Acquitted, the author Yvan Godbout says he can “breathe again”

Acquitted, author Yvan Godbout says he can

The writer Yvan Godbout, acquitted this week of the charges of child pornography brought because of passages of his horror novel, says that he can “breathe again”.

Share September 27, 2020 Updated September 28, 2020 at 9:36 am Share Acquitted, author Yvan Godbout says he can “breathe again” Christopher Reynolds The Canadian Press Writer Yvan Godbout, acquitted this week of child pornography charges brought on account of of passages from his horror novel, says he can “breathe again”.

“It's a huge weight less on my shoulders. I feel emotions that I haven't felt for a long time, ”he said in an interview with The Canadian Press.

Mr. Godbout and his publisher were acquitted of producing child pornography with the horror novel Hansel and Gretel.

Judge Marc-André Blanchard of the Superior Court also declared sections of the Criminal Code dealing with child pornography offenses invalid.

“Authors and creators will be able to breathe a little easier. They will no longer have the impression of having a Damocles sword above them, ”underlines Mr. Godbout during a telephone interview.

Despite everything, the anxiety felt for 18 months continues to weigh heavily on him and his family. He had to pay the price, both financially and socially, for these procedures.

“I have lost friends,” admits the fifty-something.

He recounts the circumstances of his arrest in March 2019 at 6 a.m.

“I was completely naked. I had to go to the bathroom, still naked. And the police accompanied me to the bathroom. It was kind of a nightmare. ”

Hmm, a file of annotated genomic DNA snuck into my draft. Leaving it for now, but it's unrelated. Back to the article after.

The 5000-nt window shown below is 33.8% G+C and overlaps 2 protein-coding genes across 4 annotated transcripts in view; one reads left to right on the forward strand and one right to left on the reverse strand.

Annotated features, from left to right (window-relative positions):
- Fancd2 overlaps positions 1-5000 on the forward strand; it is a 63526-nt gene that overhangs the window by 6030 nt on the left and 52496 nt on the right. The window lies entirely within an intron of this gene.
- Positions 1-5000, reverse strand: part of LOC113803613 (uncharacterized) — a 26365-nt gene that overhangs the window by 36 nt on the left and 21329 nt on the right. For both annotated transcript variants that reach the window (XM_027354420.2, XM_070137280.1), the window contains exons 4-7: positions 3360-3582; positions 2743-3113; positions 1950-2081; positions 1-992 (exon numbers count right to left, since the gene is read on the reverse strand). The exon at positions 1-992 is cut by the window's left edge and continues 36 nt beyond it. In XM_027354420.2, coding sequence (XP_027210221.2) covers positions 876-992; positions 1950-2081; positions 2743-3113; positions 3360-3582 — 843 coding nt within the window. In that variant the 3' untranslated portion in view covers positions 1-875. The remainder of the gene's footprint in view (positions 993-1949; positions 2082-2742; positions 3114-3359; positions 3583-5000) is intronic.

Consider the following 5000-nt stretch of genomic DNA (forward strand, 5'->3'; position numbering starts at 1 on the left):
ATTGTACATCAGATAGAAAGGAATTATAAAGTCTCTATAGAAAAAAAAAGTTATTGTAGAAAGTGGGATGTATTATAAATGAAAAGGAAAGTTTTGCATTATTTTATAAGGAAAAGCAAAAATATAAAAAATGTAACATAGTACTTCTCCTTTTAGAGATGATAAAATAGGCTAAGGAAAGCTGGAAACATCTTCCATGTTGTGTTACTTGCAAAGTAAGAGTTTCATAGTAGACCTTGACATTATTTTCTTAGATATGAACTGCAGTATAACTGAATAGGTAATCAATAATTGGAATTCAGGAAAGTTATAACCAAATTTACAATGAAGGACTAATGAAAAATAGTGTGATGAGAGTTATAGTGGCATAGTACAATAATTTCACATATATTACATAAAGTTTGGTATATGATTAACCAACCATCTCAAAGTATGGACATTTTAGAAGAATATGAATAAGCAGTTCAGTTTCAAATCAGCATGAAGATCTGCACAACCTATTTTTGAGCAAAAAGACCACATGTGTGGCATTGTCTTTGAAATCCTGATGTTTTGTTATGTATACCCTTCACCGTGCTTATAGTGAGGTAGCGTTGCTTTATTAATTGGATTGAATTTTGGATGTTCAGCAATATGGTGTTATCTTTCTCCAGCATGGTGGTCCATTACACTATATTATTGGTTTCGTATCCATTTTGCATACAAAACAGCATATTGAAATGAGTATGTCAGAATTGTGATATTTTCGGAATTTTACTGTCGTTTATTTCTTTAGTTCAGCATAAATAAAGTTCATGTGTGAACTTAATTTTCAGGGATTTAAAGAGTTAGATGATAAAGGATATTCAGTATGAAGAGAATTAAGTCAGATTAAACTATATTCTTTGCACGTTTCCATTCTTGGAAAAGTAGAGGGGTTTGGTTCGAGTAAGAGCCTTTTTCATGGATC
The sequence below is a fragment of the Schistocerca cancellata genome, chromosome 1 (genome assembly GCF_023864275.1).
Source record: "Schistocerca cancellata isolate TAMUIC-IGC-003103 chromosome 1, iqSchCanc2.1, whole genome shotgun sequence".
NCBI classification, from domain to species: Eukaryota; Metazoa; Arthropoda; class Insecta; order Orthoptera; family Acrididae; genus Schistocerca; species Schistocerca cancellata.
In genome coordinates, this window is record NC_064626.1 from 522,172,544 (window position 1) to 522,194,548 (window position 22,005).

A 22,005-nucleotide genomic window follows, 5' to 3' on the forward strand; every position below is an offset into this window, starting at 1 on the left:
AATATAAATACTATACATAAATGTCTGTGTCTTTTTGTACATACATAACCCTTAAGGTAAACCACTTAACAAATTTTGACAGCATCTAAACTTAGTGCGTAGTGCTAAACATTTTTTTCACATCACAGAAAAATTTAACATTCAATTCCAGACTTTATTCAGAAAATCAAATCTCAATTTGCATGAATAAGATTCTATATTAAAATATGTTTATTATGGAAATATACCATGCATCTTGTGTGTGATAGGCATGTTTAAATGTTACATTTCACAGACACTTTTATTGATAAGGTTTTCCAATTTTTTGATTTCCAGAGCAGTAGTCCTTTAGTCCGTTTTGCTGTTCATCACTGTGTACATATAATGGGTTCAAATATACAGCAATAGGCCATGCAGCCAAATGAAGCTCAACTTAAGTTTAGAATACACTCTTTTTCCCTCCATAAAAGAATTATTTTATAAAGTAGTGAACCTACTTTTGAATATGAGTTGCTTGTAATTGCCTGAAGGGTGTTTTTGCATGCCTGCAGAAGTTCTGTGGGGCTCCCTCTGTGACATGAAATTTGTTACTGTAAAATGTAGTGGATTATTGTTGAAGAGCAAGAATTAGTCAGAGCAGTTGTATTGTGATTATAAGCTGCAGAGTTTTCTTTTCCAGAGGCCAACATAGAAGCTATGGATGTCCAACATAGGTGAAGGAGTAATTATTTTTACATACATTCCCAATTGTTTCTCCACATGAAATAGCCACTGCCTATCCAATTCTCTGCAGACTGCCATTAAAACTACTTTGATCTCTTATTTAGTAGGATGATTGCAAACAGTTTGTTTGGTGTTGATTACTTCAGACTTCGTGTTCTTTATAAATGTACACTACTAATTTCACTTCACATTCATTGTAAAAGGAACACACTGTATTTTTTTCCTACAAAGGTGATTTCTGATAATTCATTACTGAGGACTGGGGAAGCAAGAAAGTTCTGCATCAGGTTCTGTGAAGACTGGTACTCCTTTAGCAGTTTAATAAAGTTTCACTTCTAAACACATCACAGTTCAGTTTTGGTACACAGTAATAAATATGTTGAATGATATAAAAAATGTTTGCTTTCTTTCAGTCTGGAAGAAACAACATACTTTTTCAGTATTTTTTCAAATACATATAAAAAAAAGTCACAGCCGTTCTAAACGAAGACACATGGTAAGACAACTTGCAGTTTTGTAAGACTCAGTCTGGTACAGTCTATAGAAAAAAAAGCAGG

Mr. Godbout chose to lie in the basement for the next two to three months, unable to cope with the trauma he experienced.

Its editor François Doucet considers that their legal victory has a bittersweet flavor.

“It is completely absurd to be accused without proof,” he commented.

He has received death threats by mail and on social media. When he was out of the country, the police mistook his identity and arrested one of his sons.

“Another of my sons tried to kill himself,” says Doucet.

Édition Ada, the publishing house he founded in 1992, collapsed financially, causing him “enormous financial difficulties”.

“Supermarkets have taken my books off their shelves. We publish 350 books a year, but we had to sell our buildings, our land. ”

More than 40 people have lost their jobs.

“I wonder how far federal and provincial prosecutors have read the Marquis de Sade,” he mocked.

Hansel and Gretel, a 250-page novel, chronicles the ordeal of a brother and sister who suffer physical, sexual and psychological abuse as part of a sci-fi and horror story.

Yvan Godbout had argued that a writer who neither advocates nor advises pornography should not see his freedom of expression restricted by criminal charges. He added that the law serves to protect “real children” and not those imagined in works of fiction.

The Attorney General of Quebec acknowledged that the law violates freedom of expression, but argued that the limit was justified to protect children, among the most vulnerable members of society.

In his 53-page judgment, Judge Marc-Blanchard ruled in favor of the writer and his editor.

The province has 30 days to appeal.

Mr. Godbout plans to “rebuild” his life before relaunching his career as a writer or even suing.

“Right now, I really want to focus on me and my family. I was not the only one injured. There are my relatives and my publishing house who have suffered incredible and almost irreparable damage. ”

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